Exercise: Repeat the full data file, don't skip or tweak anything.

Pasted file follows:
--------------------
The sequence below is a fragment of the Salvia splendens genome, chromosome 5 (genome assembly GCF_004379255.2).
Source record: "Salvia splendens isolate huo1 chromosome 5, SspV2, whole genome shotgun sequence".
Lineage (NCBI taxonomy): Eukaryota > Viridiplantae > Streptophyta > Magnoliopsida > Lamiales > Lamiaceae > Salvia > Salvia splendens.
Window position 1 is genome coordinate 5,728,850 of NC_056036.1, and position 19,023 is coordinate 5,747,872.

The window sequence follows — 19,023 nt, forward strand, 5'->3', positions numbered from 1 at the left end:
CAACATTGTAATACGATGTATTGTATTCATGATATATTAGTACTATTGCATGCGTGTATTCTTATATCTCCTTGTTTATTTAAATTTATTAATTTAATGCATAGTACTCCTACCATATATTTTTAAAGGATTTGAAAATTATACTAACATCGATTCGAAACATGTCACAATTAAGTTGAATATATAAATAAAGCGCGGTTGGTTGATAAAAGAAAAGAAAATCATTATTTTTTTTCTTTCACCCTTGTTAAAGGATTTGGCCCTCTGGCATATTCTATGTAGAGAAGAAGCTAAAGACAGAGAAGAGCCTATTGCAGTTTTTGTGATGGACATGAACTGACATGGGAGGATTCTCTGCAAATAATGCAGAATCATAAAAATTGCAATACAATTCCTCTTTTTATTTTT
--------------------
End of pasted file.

The sequence below is a fragment of the Salvia splendens genome, chromosome 5 (genome assembly GCF_004379255.2).
Source record: "Salvia splendens isolate huo1 chromosome 5, SspV2, whole genome shotgun sequence".
Lineage (NCBI taxonomy): Eukaryota > Viridiplantae > Streptophyta > Magnoliopsida > Lamiales > Lamiaceae > Salvia > Salvia splendens.
Window position 1 is genome coordinate 5,728,850 of NC_056036.1, and position 19,023 is coordinate 5,747,872.

The window sequence follows — 19,023 nt, forward strand, 5'->3', positions numbered from 1 at the left end:
CAACATTGTAATACGATGTATTGTATTCATGATATATTAGTACTATTGCATGCGTGTATTCTTATATCTCCTTGTTTATTTAAATTTATTAATTTAATGCATAGTACTCCTACCATATATTTTTAAAGGATTTGAAAATTATACTAACATCGATTCGAAACATGTCACAATTAAGTTGAATATATAAATAAAGCGCGGTTGGTTGATAAAAGAAAAGAAAATCATTATTTTTTTTCTTTCACCCTTGTTAAAGGATTTGGCCCTCTGGCATATTCTATGTAGAGAAGAAGCTAAAGACAGAGAAGAGCCTATTGCAGTTTTTGTGATGGACATGAACTGACATGGGAGGATTCTCTGCAAATAATGCAGAATCATAAAAATTGCAATACAATTCCTCTTTTTATTTTT